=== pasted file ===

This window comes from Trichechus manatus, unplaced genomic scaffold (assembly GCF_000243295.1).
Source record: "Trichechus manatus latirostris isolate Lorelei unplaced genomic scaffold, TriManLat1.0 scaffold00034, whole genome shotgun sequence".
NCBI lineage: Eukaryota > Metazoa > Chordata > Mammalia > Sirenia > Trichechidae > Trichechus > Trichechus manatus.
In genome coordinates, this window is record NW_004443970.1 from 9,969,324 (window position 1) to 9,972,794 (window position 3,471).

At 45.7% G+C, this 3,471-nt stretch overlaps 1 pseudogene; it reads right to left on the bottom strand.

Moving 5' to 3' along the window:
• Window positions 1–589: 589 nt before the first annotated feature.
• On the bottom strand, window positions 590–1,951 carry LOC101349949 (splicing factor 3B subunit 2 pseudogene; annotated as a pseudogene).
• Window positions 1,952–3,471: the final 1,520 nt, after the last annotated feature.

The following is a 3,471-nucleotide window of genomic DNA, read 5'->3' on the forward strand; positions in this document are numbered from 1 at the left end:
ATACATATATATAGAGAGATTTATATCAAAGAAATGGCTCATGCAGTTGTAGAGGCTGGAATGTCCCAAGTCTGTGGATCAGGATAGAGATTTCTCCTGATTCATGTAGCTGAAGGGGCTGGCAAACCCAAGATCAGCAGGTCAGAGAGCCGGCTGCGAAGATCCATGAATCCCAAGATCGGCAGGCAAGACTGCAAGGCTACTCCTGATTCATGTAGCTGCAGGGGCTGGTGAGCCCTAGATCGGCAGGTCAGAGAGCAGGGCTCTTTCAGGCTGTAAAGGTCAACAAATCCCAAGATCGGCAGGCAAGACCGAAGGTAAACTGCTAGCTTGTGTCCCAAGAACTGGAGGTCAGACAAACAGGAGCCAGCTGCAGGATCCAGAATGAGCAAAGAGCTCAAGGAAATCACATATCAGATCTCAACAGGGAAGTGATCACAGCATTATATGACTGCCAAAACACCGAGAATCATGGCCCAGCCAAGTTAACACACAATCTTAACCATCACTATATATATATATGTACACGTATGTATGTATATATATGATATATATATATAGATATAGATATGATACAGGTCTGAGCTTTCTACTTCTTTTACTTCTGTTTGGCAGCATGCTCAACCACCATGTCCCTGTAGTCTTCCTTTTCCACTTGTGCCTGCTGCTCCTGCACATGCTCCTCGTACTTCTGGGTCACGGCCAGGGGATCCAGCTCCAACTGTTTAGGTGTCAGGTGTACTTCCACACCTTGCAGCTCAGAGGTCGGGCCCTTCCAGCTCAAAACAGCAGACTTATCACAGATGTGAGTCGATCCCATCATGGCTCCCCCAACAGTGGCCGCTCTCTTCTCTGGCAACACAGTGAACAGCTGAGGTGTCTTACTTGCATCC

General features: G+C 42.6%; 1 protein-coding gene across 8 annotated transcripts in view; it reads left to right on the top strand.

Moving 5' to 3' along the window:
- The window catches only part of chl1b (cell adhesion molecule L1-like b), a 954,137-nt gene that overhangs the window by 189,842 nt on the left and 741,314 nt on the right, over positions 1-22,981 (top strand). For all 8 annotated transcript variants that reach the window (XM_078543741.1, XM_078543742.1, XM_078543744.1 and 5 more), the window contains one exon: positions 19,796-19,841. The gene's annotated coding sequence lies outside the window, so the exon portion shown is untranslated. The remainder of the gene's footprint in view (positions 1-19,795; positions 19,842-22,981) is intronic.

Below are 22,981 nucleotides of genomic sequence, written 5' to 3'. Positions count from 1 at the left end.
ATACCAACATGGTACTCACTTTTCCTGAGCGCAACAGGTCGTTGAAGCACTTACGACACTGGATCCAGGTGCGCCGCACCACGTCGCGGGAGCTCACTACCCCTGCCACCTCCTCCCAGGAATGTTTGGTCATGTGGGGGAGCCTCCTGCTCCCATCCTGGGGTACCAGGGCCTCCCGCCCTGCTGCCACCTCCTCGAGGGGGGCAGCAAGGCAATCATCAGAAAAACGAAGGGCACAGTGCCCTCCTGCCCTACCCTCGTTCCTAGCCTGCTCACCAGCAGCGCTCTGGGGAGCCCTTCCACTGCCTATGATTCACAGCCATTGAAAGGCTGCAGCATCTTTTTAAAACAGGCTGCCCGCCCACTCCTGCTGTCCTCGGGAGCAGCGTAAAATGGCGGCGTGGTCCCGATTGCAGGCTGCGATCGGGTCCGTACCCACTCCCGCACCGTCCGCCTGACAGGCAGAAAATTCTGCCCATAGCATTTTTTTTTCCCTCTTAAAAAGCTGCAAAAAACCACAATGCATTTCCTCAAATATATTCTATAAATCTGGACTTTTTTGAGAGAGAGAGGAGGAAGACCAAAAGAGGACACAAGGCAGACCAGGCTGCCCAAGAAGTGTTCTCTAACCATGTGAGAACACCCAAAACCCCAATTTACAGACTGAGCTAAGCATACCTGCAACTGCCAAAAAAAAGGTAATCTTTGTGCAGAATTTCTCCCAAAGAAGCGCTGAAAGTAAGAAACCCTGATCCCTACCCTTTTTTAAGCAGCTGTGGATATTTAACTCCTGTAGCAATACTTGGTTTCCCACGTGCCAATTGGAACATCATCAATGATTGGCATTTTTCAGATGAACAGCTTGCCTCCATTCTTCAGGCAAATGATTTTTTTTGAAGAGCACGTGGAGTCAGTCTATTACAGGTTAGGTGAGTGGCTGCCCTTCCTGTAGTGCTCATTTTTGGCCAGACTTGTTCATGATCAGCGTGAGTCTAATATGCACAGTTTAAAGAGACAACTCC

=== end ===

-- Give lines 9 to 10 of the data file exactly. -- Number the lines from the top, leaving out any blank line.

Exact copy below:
• Window positions 1,952–3,471: the final 1,520 nt, after the last annotated feature.

The following is a 3,471-nucleotide window of genomic DNA, read 5'->3' on the forward strand; positions in this document are numbered from 1 at the left end: